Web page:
On a fairly regular basis, Eduflack reads some voice on social media lamenting that we are spending far too much time, as an education community, focused on discussions of science, technology, engineering, and math (or STEM) education). What about the humanities? What about passion? What about love? What about what about?
But we can’t overlook the importance of STEM education in our global, digital economy. Even the most romanticized of today’s poets need some STEM skills to remain relevant. One doesn’t need to be a rocket scientist or a surgeon to know that STEM literacy is just as important these days as literacy itself.
Over at US News & World Report, there is a new STEM Index for our reading, review, and reflection. Developed in partnership with Raytheon, the USNWR STEM Index “measures science, technology, engineering and mathematics activity in the United States relative to the year 2000.”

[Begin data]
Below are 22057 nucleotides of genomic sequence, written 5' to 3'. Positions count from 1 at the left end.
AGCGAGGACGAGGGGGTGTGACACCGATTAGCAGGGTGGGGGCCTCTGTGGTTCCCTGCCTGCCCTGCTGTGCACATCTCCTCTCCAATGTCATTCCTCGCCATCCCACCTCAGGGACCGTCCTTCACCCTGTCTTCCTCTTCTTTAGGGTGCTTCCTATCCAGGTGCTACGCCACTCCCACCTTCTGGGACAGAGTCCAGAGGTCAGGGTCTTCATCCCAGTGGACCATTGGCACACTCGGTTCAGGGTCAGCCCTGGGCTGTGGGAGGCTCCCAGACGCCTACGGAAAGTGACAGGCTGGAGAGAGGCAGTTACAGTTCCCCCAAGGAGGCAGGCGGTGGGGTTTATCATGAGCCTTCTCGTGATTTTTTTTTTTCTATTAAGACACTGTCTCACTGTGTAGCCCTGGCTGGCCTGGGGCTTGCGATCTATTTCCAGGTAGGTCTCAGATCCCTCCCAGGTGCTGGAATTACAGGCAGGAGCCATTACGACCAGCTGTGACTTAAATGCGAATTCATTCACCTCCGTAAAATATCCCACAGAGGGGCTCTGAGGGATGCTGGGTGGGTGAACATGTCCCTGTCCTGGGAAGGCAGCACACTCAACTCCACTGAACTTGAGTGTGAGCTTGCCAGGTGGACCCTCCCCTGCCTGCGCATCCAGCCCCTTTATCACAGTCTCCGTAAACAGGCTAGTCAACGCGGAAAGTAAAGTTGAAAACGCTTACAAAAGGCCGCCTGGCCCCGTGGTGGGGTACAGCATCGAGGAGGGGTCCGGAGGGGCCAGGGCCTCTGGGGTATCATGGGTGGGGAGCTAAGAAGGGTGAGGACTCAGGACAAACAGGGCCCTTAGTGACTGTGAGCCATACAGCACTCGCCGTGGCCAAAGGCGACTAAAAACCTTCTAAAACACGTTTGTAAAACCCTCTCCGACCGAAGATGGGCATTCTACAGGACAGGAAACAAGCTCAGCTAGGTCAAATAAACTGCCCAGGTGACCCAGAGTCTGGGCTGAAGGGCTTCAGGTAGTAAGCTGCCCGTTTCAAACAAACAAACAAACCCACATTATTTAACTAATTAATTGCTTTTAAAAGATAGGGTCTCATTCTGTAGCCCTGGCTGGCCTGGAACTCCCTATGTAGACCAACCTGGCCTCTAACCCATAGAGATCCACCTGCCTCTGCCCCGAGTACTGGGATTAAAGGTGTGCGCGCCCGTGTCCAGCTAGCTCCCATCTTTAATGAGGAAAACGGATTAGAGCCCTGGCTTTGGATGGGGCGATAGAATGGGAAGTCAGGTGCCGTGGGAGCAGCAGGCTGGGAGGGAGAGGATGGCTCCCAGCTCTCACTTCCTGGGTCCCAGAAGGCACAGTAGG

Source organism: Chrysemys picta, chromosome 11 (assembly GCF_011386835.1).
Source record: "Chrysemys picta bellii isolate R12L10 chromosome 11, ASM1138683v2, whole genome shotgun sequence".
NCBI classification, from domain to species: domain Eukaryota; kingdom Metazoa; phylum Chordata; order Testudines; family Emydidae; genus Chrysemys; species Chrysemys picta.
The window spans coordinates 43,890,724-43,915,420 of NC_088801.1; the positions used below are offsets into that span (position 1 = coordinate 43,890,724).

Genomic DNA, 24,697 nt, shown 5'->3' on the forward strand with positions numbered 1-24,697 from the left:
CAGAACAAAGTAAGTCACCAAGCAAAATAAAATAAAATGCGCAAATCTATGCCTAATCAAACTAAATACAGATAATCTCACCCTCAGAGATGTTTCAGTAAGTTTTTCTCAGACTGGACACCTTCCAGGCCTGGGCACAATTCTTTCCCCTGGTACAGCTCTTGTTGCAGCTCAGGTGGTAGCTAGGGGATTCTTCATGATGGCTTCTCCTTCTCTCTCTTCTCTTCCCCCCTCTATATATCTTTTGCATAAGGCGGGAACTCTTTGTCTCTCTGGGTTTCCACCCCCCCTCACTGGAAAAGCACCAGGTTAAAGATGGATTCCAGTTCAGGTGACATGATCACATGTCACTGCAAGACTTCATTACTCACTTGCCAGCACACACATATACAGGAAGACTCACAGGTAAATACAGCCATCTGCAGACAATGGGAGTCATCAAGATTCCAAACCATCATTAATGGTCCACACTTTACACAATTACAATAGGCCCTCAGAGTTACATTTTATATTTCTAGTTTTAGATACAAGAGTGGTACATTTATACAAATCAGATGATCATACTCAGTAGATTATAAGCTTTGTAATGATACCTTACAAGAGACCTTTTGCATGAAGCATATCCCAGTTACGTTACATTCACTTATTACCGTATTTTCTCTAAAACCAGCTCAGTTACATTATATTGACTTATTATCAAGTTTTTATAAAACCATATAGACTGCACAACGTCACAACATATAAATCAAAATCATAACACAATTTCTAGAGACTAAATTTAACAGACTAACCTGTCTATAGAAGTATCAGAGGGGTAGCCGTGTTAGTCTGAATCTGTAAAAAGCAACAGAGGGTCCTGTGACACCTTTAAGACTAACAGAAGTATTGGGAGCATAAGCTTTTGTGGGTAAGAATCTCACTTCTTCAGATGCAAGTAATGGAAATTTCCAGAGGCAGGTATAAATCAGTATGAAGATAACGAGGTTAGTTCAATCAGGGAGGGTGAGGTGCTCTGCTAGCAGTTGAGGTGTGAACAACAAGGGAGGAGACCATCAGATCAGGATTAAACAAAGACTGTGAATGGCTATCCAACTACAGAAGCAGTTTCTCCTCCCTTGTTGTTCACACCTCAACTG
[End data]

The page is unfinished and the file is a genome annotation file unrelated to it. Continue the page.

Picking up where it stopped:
- Additionally, USNWR offers a wealth of analyses and opinions of what the numbers tell us. Some of the more noteworthy facts include:
- While the number of STEM bachelor’s degrees earned by Black college students increased 60 percent since 2000, the share actually shrunk compared to the overall number of bachelor’s degrees earned by Black students;
- STEM degrees earned by white students increased 10 percent, compared to overall bachelor’s degrees;
- Women still lag behind men in number of STEM degrees earned, exam scores, and general interest in STEM; and
- White and Asian students and college graduates overwhelmingly outperformed Black, Hispanic, and American Indian students in STEM degrees earned, exam scores, and general interest in STEM.
You can read more about the trends here.
The portfolio of STEM info from USNWR is definitely worth the read. And it is a further reminder of why STEM literacy is so important, whether one wants to be a physicist or a playwright.